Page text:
Adequate Procedures - Written by Barry & Richard on Wednesday, September 29, 2010 23:52 - 0 Comments
UK bribery law: practical lessons from the journey to compliance
As the entry into force of the Bribery Act gets closer (it comes into force next April and does *not* have retrospective effect) we are seeing increasing interest from companies and the media in the what the Act will mean for businesses. Stories circulate about the difficulty of compliance and the challenges created by, for example, the lack of a safe harbour in the legislation for facilitation payments and corporate hospitality.
Is it workable?
Judging by the level of comment it would appear that many companies are concerned that the new law is unworkable or will simply make it impossible to compete on a global stage.
Listen carefully to the SFO, it will make you feel better
Our suggestion. Listen VERY carefully to what the SFO have to say about their objectives and their plans for enforcement. We think a great deal of comfort can be obtained.
[Shameless plug] Our webinar with Vivian Robinson Q.C this afternoon will be a great opportunity to learn more on this and perhaps put some of the fears (and urban myths) about the new law to bed.
What lessons can be learned from businesses who have taken the journey of Bribery Act compliance?
The flip side of the coin to the concern about difficulties in compliance with the new law are the numerous companies who are getting to grips with it. For some companies this represents a sea change in culture. For others, for example those already subject to the Foreign & Corrupt Practices Act, the new law represents a change which builds on top of strong foundations of existing anti-corruption compliance programs.
We are firmly focused on providing tips and insight on how to comply. To that end thought we’d pass on three lessons which we’ve heard from companies who have taken the journey to compliance.
Commitment like a stick of rock (or candy!)
Anyone we speak to about their journey tell us that it is a huge commitment for the company. One of the most important pieces of the puzzle is changing the culture. For many this manifests in the adoption of a zero tolerance policy to bribery and corruption [Ed: this is the best way as any other message risks diluting the compliance strategy with potentially dire consequences].
The commitment includes the familiar “tone from the top”. However, our preferred metaphor is a stick of rock. The culture must be reflected at all levels throughout the organisation. It must be embedded in the DNA of the business or as we say run through it like a stick of rock.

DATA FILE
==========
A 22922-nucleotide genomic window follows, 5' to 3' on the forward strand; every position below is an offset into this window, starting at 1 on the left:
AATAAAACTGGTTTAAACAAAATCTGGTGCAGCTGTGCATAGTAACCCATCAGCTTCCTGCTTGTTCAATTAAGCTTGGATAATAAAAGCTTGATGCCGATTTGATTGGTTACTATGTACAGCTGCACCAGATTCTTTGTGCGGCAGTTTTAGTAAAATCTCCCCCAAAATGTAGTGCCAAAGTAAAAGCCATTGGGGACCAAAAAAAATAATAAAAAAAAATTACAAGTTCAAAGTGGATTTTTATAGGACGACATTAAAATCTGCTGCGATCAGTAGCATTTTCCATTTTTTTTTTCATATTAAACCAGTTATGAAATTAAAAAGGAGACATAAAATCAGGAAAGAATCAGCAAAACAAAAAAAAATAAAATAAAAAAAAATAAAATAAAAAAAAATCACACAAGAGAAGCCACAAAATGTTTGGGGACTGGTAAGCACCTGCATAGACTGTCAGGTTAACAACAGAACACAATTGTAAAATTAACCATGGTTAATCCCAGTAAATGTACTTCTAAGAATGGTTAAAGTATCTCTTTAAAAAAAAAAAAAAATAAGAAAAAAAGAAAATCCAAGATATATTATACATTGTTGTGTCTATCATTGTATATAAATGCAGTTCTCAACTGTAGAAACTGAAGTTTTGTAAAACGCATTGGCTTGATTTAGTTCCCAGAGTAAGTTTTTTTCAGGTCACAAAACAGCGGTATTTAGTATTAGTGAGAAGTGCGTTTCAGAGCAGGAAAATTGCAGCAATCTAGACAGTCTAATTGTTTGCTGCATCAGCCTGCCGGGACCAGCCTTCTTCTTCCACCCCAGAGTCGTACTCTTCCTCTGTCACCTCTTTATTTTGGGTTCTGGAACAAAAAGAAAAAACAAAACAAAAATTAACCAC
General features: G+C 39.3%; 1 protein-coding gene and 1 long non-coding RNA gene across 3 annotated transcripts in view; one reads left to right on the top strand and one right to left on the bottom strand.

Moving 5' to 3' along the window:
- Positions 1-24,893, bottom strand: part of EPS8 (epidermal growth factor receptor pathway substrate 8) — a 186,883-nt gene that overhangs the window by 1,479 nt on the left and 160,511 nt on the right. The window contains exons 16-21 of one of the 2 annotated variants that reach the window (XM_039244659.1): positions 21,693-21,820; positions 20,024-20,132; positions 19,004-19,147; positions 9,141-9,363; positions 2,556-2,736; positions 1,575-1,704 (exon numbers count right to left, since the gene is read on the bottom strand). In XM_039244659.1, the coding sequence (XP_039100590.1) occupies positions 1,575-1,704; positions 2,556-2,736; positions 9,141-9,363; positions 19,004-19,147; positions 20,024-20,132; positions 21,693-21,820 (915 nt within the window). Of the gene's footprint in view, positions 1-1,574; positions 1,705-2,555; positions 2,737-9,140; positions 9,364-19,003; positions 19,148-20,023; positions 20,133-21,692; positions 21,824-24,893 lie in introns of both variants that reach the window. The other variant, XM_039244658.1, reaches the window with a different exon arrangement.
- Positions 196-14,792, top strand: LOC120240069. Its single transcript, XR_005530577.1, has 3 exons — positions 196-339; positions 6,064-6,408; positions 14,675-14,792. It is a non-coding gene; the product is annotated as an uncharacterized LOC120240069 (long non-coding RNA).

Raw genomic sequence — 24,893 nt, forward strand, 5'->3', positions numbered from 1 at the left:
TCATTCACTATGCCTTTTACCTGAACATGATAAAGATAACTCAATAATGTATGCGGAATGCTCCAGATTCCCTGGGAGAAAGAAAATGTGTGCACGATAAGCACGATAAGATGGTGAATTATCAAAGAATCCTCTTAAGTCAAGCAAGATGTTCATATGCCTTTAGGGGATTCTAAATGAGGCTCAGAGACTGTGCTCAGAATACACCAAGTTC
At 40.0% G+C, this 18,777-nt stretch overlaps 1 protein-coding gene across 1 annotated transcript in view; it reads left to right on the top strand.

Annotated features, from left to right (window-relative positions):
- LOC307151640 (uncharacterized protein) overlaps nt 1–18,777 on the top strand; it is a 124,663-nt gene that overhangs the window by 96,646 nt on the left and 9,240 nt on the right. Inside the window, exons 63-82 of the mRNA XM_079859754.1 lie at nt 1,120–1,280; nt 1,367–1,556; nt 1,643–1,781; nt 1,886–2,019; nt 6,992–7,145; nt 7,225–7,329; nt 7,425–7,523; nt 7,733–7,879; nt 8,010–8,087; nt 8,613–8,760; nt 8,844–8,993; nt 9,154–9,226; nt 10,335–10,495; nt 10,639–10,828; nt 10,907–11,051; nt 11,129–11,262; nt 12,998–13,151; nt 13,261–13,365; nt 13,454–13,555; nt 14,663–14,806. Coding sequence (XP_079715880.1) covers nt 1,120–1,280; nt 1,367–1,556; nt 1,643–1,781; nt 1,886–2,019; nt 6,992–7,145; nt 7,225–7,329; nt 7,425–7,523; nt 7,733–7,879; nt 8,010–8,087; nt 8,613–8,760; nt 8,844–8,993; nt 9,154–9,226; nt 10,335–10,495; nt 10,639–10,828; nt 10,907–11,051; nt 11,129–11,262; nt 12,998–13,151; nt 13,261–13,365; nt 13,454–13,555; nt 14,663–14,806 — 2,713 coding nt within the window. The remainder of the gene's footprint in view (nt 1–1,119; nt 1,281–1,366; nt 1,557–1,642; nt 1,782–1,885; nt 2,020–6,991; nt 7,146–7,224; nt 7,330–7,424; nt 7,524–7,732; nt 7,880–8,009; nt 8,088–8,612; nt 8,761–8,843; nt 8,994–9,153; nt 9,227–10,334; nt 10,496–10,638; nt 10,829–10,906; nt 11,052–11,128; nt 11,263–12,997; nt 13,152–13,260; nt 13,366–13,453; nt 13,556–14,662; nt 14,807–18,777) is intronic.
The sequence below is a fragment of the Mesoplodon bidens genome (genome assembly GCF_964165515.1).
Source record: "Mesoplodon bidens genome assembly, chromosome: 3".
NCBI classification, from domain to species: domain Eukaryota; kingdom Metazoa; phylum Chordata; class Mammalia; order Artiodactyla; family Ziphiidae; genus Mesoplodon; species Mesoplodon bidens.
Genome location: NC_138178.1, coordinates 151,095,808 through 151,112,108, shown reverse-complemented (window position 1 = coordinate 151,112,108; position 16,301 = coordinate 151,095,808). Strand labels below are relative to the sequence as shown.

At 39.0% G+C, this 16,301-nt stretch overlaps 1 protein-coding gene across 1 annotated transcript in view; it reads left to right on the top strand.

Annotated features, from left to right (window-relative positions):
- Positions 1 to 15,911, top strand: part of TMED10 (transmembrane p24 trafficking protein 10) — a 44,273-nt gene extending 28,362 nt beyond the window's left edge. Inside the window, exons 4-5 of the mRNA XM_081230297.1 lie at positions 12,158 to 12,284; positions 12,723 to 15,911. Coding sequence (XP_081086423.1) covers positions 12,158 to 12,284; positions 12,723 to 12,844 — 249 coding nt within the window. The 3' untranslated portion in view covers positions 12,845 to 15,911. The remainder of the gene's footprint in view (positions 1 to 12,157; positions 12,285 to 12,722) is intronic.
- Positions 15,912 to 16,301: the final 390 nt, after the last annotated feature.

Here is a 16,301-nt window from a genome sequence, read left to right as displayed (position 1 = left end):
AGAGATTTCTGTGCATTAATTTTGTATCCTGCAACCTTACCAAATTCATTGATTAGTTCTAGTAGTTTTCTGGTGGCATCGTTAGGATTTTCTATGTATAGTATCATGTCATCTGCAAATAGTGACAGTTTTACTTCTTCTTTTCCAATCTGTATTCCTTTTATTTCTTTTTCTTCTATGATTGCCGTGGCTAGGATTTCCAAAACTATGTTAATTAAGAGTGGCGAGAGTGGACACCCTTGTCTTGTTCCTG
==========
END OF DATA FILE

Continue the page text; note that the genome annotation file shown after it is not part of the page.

Have good business partners
Under the new law organisations are responsible for the conduct of associated persons who perform services for them. This is a high risk area for business. Make sure that you have good business partners. They will understand and empathise. Many will probably be dealing with exactly the same compliance issues your business faces in compliance. You can exchange war stories.
Don’t expect it to be easy
We’ve heard stories of customs delays. In another example we’ve heard about tyres being let down following the refusal to look after the police in one particular country.
Companies all report a pain barrier as they invoke their anti corruption policy. But the common theme has been a message that when the anti-corruption message gets through and there is understanding that no payments will be made, the requests for payments stop.
Goods may take longer to clear customs but they do clear customs as officials get bored with looking at the same boxes every day and want to create space.
You may say that this approach is fine for a large corporate which can afford to wait; or that it is OK in a sector where a few days delay is only an inconvenience. What about the situation for SME’s who lack the leverage of a global corporation or in a Fast Moving Consumer Goods (or FMCG – e.g. food, rather than motorbikes) business where a customs delay could make life impossible.
The answer. It’s difficult and we are talking to the SFO about these issues. You too have your chance in the ongoing guidance consultation.
One solution may be for SME’s is to take collective action and agree as a group, perhaps sector by sector, not to make facilitation payments. Obviously this needs to be done in a way which does not incur the wrath of competition regulators. But given the objective this will be an obstacle which can be overcome. We expect to see this approach take hold over coming months.
The FMCG conundrum is potentially more difficult. The SFO have said that they do not expect miracles overnight and have dropped strong hints that they will be content if companies can demonstrate that they are doing their very best to comply. The most difficult aspect here is that much like training a dog a mixed message of a zero tolerance policy while continuing to pay facilitation payments to move goods quickly through customs quickly is unlikely to change behaviour. Nobody ever said it would be easy.
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